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Dumb Year End Money Moves: Marriage, AMT, Bonuses & More

The blogosphere is chock full of things you should do at the end of the year, like making donations and saving kittens, but what about those things you shouldn’t be doing? I’ve put my brain on the subject and while I’m not a tax expert, I believe the following list is a good start of things to avoid doing near the end of the year if you want to save yourself a few tax dollars.

1. Don’t Get Married:

The marriage penalty pretty much sucks (but marriage is awesome [3]!) and your filing status for the year is based on your filing status when the year ends, December 31st. It doesn’t matter if you get married 11:59pm on December 31st or 12:01am on January 1st, your filing status is married no matter what. Is the marriage penalty really that bad? Two singles making $70k a year will pay a total of $13,923.75 each in taxes, or $27,847.5 combined. A married couple making $140k a year combined will pay $28,192.50 – $345 more. I don’t know about you but I’d rather put that $345 into my pocket than Uncle Sam’s.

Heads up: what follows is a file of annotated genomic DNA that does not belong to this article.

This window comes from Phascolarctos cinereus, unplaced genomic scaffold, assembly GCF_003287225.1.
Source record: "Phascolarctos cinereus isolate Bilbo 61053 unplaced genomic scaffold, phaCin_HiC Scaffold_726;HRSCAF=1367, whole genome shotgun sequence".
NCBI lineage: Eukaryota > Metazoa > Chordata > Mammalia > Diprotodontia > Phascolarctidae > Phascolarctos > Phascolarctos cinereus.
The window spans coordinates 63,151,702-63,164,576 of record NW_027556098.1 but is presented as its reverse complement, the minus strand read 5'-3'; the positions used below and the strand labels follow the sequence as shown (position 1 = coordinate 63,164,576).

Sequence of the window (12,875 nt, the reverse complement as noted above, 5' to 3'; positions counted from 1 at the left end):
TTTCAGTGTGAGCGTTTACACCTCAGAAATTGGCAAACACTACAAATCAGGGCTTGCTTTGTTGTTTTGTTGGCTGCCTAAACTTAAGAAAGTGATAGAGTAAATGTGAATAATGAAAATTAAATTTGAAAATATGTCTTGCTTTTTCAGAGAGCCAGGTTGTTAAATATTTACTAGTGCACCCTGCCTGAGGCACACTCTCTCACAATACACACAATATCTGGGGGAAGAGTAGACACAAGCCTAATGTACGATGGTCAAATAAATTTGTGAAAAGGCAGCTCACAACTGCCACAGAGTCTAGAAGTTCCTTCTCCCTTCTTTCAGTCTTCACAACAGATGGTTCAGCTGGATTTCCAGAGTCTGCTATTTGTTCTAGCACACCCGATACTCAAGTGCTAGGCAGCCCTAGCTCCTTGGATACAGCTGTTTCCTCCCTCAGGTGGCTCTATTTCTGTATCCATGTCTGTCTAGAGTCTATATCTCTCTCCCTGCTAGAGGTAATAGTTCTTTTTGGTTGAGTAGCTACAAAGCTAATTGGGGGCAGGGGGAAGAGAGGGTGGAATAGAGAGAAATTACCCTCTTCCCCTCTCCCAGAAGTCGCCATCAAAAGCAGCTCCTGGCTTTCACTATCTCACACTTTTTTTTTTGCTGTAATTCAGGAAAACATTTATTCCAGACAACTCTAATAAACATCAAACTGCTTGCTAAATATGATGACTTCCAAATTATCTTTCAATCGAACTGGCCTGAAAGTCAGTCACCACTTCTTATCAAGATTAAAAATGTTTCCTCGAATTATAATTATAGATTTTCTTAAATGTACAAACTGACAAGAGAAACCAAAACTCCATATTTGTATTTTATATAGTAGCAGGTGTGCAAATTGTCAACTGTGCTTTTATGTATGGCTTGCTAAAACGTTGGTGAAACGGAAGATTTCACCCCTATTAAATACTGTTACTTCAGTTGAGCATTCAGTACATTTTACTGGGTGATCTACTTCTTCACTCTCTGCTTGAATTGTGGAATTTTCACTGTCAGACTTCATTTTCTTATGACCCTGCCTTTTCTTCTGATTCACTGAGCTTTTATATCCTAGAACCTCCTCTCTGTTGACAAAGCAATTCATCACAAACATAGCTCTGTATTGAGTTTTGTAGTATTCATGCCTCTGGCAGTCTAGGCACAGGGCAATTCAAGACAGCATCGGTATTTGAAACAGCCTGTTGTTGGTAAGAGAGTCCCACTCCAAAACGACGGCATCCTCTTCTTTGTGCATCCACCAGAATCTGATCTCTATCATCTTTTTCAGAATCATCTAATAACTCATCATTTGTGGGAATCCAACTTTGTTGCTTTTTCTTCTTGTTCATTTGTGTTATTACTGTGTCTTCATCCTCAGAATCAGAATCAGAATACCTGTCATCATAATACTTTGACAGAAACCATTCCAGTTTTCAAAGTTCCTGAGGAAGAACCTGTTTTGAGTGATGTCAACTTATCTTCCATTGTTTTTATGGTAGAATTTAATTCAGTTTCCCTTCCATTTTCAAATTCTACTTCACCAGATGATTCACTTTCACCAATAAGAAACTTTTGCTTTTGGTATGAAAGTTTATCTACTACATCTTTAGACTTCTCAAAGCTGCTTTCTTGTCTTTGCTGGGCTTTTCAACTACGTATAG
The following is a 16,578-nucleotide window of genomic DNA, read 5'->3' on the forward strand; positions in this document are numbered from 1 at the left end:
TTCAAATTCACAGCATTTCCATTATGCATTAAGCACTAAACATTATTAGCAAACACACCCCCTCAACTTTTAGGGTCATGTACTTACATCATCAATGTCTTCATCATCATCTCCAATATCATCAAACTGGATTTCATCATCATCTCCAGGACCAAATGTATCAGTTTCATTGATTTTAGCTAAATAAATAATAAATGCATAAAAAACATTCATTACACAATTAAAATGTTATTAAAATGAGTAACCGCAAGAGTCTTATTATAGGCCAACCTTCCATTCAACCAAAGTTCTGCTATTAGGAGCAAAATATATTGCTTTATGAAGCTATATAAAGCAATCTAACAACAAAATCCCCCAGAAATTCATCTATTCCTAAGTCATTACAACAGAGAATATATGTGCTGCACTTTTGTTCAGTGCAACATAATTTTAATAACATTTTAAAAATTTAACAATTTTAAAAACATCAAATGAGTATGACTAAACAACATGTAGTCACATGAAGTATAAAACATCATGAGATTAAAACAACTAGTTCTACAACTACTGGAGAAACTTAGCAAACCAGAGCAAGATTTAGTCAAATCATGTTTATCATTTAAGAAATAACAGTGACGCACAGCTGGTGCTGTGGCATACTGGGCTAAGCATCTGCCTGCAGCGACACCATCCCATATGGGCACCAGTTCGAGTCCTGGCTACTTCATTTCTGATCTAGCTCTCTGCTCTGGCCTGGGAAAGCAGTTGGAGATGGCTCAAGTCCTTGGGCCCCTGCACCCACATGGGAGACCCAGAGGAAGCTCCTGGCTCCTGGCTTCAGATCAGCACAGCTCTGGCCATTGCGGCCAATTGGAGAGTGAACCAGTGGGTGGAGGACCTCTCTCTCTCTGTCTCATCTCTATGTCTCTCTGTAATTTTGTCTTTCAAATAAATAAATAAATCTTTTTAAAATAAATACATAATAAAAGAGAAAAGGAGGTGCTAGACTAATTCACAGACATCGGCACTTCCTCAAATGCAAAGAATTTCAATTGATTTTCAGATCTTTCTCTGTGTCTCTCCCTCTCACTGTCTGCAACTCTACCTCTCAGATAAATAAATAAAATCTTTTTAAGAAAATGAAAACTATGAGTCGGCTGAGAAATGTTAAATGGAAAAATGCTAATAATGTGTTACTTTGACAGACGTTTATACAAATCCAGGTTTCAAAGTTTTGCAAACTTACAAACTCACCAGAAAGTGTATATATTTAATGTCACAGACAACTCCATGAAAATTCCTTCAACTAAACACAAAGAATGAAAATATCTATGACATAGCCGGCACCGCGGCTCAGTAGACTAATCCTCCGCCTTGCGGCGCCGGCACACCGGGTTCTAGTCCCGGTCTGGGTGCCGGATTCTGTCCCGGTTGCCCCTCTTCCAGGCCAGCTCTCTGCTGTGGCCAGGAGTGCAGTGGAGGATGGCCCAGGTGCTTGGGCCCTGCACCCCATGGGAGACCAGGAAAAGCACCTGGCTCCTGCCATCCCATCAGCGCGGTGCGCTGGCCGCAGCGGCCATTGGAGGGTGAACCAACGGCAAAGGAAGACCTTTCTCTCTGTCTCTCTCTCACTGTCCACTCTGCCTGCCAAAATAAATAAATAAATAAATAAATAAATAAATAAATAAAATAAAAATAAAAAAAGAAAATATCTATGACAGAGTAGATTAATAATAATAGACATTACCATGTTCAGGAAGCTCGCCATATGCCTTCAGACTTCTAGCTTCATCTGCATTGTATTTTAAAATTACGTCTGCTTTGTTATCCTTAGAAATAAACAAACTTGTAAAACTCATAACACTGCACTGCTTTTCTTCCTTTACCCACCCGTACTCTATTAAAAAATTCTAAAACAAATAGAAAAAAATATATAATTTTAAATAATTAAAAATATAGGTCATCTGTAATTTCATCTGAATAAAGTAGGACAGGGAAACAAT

2. Prepaying Taxes & Other Unallowable Deductions under AMT

The Alternative Minimum Tax [4] is an ugly word lots of people have been throwing around lately and it has the potential of taking a positive tax move and turning it into a hugely negative one. Prepaying certain deductible expenses, such as state/local/property taxes, early allows you to take the deduction earlier – that’s a positive tax move. However, if you are subject to the AMT, you aren’t allowed to take those deductions so you face the double whammy of prepaying your taxes (you lose interest on the money in a bank account) plus you get no benefit for doing so (tax deduction).

First determine if you’re subject to AMT [5] (there is no 2007 calculator, I would just use the 2006). If you are, don’t prepay these normally deductible expenses (state and local income taxes and property taxes, un-reimbursed business expenses, child-tax credits, tax-preparation fees, legal fees, home-equity loan interest). If you are, then try to prepay them if you can so they can be applied to your 2007 tax bill, instead of your 2008 tax bill.

3. Don’t Sell Stock – Lower Capital Gains Rates in 2008

If you’re in the 10% or 15% income tax bracket, next year that your long term capital gains tax will fall to 0%, so wait a few more weeks if you’ve been thinking of pulling the plug on an investment.

4. Defer Compensation If You Can

The following moves all fall under the greater heading of deferring compensation because money you earn in December 2007 is taxed on April 2008. Money earned in January 2008 is taxed in April 2009 – a significant difference for such a short delay.

This is part of a Money Blog Network group project in which we discuss some great year end money moves, I went against the grain with this one. If you can think of any moves one should avoid at the end of the year or have any thoughts on any of these, please do share them and I’ll add it to the post.